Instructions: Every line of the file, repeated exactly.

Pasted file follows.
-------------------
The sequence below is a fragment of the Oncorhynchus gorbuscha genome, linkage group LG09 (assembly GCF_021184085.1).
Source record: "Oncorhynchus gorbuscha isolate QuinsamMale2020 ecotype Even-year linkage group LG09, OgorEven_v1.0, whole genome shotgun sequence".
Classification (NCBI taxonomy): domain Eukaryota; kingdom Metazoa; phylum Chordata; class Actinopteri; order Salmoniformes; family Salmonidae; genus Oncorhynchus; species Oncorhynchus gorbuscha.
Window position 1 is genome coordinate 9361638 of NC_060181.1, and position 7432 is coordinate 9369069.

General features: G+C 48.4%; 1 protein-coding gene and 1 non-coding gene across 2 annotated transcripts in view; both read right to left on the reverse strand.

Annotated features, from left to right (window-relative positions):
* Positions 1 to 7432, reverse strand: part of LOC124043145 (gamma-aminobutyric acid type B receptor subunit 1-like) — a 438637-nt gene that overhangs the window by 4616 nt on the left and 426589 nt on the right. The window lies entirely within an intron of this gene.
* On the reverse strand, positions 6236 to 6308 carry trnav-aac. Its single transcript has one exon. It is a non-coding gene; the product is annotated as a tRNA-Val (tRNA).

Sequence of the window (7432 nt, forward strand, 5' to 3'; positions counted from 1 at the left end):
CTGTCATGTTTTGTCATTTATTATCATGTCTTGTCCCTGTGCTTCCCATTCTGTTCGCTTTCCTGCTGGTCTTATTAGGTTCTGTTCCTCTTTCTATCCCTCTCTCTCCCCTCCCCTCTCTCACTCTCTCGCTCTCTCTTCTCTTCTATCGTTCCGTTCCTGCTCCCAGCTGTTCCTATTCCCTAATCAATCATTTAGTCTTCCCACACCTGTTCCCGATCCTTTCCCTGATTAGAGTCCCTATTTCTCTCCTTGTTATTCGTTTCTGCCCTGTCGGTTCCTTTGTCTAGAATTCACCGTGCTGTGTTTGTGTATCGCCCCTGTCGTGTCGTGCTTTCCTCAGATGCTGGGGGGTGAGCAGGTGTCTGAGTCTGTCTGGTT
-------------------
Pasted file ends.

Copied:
The sequence below is a fragment of the Oncorhynchus gorbuscha genome, linkage group LG09 (assembly GCF_021184085.1).
Source record: "Oncorhynchus gorbuscha isolate QuinsamMale2020 ecotype Even-year linkage group LG09, OgorEven_v1.0, whole genome shotgun sequence".
Classification (NCBI taxonomy): domain Eukaryota; kingdom Metazoa; phylum Chordata; class Actinopteri; order Salmoniformes; family Salmonidae; genus Oncorhynchus; species Oncorhynchus gorbuscha.
Window position 1 is genome coordinate 9361638 of NC_060181.1, and position 7432 is coordinate 9369069.

General features: G+C 48.4%; 1 protein-coding gene and 1 non-coding gene across 2 annotated transcripts in view; both read right to left on the reverse strand.

Annotated features, from left to right (window-relative positions):
* Positions 1 to 7432, reverse strand: part of LOC124043145 (gamma-aminobutyric acid type B receptor subunit 1-like) — a 438637-nt gene that overhangs the window by 4616 nt on the left and 426589 nt on the right. The window lies entirely within an intron of this gene.
* On the reverse strand, positions 6236 to 6308 carry trnav-aac. Its single transcript has one exon. It is a non-coding gene; the product is annotated as a tRNA-Val (tRNA).

Sequence of the window (7432 nt, forward strand, 5' to 3'; positions counted from 1 at the left end):
CTGTCATGTTTTGTCATTTATTATCATGTCTTGTCCCTGTGCTTCCCATTCTGTTCGCTTTCCTGCTGGTCTTATTAGGTTCTGTTCCTCTTTCTATCCCTCTCTCTCCCCTCCCCTCTCTCACTCTCTCGCTCTCTCTTCTCTTCTATCGTTCCGTTCCTGCTCCCAGCTGTTCCTATTCCCTAATCAATCATTTAGTCTTCCCACACCTGTTCCCGATCCTTTCCCTGATTAGAGTCCCTATTTCTCTCCTTGTTATTCGTTTCTGCCCTGTCGGTTCCTTTGTCTAGAATTCACCGTGCTGTGTTTGTGTATCGCCCCTGTCGTGTCGTGCTTTCCTCAGATGCTGGGGGGTGAGCAGGTGTCTGAGTCTGTCTGGTT